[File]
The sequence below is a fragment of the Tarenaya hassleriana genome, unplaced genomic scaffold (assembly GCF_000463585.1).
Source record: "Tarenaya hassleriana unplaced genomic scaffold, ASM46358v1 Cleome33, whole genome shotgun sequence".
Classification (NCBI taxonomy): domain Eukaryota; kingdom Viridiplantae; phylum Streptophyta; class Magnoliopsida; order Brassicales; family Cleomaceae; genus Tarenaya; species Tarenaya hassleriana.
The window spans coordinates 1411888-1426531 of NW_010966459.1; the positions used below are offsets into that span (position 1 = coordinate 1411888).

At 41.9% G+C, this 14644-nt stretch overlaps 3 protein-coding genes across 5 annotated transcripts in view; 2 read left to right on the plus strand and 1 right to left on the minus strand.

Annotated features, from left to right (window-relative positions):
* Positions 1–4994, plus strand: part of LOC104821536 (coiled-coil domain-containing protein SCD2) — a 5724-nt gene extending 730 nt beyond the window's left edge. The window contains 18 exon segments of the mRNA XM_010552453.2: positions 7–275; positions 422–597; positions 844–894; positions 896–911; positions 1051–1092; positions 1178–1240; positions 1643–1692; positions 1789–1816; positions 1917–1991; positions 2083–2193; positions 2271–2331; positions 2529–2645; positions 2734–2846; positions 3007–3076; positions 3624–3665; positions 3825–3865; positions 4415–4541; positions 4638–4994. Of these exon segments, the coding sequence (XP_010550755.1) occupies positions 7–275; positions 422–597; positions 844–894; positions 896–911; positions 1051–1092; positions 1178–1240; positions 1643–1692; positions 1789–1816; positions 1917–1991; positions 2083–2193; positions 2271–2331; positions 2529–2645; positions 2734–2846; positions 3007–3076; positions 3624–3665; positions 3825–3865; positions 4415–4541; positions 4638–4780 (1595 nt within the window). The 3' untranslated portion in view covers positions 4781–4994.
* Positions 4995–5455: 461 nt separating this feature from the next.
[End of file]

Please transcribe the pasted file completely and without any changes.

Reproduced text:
The sequence below is a fragment of the Tarenaya hassleriana genome, unplaced genomic scaffold (assembly GCF_000463585.1).
Source record: "Tarenaya hassleriana unplaced genomic scaffold, ASM46358v1 Cleome33, whole genome shotgun sequence".
Classification (NCBI taxonomy): domain Eukaryota; kingdom Viridiplantae; phylum Streptophyta; class Magnoliopsida; order Brassicales; family Cleomaceae; genus Tarenaya; species Tarenaya hassleriana.
The window spans coordinates 1411888-1426531 of NW_010966459.1; the positions used below are offsets into that span (position 1 = coordinate 1411888).

At 41.9% G+C, this 14644-nt stretch overlaps 3 protein-coding genes across 5 annotated transcripts in view; 2 read left to right on the plus strand and 1 right to left on the minus strand.

Annotated features, from left to right (window-relative positions):
* Positions 1–4994, plus strand: part of LOC104821536 (coiled-coil domain-containing protein SCD2) — a 5724-nt gene extending 730 nt beyond the window's left edge. The window contains 18 exon segments of the mRNA XM_010552453.2: positions 7–275; positions 422–597; positions 844–894; positions 896–911; positions 1051–1092; positions 1178–1240; positions 1643–1692; positions 1789–1816; positions 1917–1991; positions 2083–2193; positions 2271–2331; positions 2529–2645; positions 2734–2846; positions 3007–3076; positions 3624–3665; positions 3825–3865; positions 4415–4541; positions 4638–4994. Of these exon segments, the coding sequence (XP_010550755.1) occupies positions 7–275; positions 422–597; positions 844–894; positions 896–911; positions 1051–1092; positions 1178–1240; positions 1643–1692; positions 1789–1816; positions 1917–1991; positions 2083–2193; positions 2271–2331; positions 2529–2645; positions 2734–2846; positions 3007–3076; positions 3624–3665; positions 3825–3865; positions 4415–4541; positions 4638–4780 (1595 nt within the window). The 3' untranslated portion in view covers positions 4781–4994.
* Positions 4995–5455: 461 nt separating this feature from the next.